(The Hill) — The House passed a bill mostly along party lines on Wednesday that seeks to create domestic terrorism offices throughout the U.S. government, just days after a gunman fatally shot 10 people in Buffalo, N.Y., in an incident that President Biden called “domestic terrorism.”
The bill, dubbed the Domestic Terrorism Prevention Act, passed in a 222-203 vote, with one Republican bucking party leadership and voting for the legislation.
The legislation specifically calls for the formation of domestic terrorism offices within the Department of Homeland Security (DHS), Department of Justice (DOJ) and FBI that would be tasked with monitoring and scrutinizing potential terror activity.
A vote on the bill was scheduled after Rep. Brad Schneider (D-Ill.), the sponsor of the legislation, called on Speaker Nancy Pelosi (D-Calif.) to bring the legislation to the floor. He pointed to the Saturday shooting at a grocery store in Buffalo, where 13 people were shot, 11 of whom were Black.
The suspected shooter — identified as 18-year-old Payton Gendron of Conklin, N.Y. — reportedly embraced ideas that are connected to the “great replacement” theory, a racist, far-right conspiracy that liberal elites are encouraging immigration to replace white voters.
Some Democrats referenced the fatal shooting during debate on the bill prior to its passage.
“Here we are again, reeling from another horrific domestic terrorist attack. This week, a racially motivated shooting in Buffalo, N.Y., perpetrated by an avowed white supremacist,” Rep. Veronica (D-Texas) said on the House floor.
Rep. Chip Roy (R-Texas) on the House floor said the bill was about “empowerment of the federal bureaucracy to target Americans.”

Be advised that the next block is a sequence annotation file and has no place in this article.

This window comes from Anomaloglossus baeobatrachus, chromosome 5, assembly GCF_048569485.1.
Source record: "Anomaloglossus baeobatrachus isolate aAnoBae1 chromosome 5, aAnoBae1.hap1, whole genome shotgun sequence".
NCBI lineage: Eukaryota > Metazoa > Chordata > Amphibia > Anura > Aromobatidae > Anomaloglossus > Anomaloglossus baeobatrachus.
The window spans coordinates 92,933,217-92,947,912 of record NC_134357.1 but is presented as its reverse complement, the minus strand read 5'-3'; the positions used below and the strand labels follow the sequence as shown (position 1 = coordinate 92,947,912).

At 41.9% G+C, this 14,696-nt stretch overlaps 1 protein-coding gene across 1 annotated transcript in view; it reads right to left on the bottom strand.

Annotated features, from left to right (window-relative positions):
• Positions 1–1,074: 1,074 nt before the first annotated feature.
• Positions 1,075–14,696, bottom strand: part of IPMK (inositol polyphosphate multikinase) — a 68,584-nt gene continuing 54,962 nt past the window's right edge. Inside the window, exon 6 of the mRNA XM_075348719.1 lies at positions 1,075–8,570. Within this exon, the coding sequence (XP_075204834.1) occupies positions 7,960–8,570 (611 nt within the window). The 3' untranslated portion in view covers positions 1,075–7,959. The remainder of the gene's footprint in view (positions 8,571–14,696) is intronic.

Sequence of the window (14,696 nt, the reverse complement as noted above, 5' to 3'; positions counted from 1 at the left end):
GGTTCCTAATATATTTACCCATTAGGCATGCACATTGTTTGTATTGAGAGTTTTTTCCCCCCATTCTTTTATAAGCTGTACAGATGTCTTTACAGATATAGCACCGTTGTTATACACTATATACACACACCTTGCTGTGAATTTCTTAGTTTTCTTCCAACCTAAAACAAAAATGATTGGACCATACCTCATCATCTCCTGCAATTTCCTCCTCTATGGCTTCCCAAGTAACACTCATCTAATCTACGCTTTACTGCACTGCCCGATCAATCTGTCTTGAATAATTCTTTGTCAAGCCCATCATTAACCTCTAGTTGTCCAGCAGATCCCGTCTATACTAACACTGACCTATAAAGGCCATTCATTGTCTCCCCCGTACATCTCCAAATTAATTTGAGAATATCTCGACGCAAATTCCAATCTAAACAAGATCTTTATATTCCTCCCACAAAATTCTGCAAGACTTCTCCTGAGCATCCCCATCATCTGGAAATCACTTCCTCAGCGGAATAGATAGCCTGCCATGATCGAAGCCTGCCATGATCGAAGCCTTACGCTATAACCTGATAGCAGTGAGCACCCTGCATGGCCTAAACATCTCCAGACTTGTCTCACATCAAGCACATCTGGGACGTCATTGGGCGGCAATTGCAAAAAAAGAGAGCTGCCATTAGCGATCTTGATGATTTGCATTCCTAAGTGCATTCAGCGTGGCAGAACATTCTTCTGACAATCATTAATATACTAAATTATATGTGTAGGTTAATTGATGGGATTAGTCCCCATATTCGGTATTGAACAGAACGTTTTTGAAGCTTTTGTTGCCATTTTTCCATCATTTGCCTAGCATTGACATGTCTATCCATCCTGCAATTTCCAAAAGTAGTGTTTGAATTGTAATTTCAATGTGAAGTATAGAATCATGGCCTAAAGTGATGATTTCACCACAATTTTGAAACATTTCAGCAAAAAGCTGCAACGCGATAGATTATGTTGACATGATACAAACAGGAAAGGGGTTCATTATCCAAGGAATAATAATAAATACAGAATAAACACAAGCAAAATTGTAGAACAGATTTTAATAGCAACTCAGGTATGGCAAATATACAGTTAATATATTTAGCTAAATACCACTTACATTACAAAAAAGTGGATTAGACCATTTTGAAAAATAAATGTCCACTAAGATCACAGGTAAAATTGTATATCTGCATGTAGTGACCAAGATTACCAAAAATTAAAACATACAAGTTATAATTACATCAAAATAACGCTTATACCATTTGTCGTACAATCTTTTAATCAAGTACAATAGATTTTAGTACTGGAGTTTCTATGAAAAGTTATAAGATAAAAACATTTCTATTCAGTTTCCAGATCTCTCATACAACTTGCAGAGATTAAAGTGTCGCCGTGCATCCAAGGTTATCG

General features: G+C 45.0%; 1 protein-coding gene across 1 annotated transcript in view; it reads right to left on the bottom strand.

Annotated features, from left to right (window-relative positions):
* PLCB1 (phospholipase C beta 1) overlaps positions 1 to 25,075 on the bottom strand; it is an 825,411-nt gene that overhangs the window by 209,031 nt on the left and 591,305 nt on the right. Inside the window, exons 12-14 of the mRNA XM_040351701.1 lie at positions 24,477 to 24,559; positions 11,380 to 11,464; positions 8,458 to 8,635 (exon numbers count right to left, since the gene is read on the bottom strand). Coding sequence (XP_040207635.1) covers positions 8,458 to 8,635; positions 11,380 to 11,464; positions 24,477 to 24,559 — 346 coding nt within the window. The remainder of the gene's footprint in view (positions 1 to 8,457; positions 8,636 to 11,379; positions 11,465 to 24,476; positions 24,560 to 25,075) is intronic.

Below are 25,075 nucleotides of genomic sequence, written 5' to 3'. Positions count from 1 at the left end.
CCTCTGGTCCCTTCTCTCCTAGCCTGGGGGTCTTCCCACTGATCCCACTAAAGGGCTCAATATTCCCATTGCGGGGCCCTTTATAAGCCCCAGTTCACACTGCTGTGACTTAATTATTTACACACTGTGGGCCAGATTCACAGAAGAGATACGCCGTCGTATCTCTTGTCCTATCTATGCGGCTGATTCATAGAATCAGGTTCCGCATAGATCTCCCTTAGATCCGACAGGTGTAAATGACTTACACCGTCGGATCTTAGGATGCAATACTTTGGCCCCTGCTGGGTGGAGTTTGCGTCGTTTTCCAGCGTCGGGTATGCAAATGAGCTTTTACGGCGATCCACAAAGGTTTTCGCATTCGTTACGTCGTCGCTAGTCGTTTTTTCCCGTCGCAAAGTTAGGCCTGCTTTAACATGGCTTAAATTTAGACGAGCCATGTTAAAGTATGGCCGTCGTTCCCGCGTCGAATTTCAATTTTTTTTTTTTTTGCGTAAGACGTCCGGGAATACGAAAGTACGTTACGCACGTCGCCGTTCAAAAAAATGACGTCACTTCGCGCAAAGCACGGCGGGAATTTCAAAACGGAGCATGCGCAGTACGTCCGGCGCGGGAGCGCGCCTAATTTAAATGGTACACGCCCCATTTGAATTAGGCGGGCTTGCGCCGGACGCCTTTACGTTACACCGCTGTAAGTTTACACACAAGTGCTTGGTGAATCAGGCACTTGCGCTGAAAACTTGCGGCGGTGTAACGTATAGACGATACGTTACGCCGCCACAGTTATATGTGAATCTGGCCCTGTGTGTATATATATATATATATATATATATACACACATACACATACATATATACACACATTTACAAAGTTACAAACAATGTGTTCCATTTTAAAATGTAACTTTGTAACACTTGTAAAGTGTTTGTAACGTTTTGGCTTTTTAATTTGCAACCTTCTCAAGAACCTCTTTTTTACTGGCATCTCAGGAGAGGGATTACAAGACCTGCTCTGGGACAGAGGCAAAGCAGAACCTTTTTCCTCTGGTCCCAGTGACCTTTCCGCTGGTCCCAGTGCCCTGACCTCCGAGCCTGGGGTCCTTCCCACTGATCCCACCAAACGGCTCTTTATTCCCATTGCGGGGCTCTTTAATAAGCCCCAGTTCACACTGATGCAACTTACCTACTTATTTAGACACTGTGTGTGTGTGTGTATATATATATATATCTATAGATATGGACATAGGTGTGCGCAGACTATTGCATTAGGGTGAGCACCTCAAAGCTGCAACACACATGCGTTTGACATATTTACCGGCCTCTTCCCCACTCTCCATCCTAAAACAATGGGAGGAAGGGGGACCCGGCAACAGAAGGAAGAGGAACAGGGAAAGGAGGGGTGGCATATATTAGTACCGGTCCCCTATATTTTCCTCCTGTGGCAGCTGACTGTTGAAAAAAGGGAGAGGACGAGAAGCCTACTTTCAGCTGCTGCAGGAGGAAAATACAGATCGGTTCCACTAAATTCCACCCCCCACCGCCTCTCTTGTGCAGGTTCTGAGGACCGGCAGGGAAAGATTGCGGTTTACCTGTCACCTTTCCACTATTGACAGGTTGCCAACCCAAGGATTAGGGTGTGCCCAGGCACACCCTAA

“This is nothing more than empowering the federal government to police thought and speech in the United States of America, and we should oppose it roundly,” he later added.
The legislation was initially slated to be passed through a fast-track process late last month, but Democratic leaders pulled it from the calendar after some progressive lawmakers voiced opposition to the bill.
Schneider told reporters on Monday that the legislation was adjusted to specify that none of its tenets would undermine First Amendment rights. It previously passed in a voice vote in 2020.
The bill calls for establishing a Domestic Terrorism Unit in the Office of Intelligence and Analysis at DHS, which would be tasked with observing and examining domestic terrorism activity, in addition to a Domestic Terrorism Office in the Counterterrorism Section of the National Security Division of the DOJ, which would look into and prosecute domestic terrorism incidents and communicate with the Civil Right Division about occurrences that may be considered hate crimes.
The bill also encourages the establishment of a Domestic Terrorism Section of the FBI’s Counterterrorism Division, which would probe activity tied to domestic terrorism.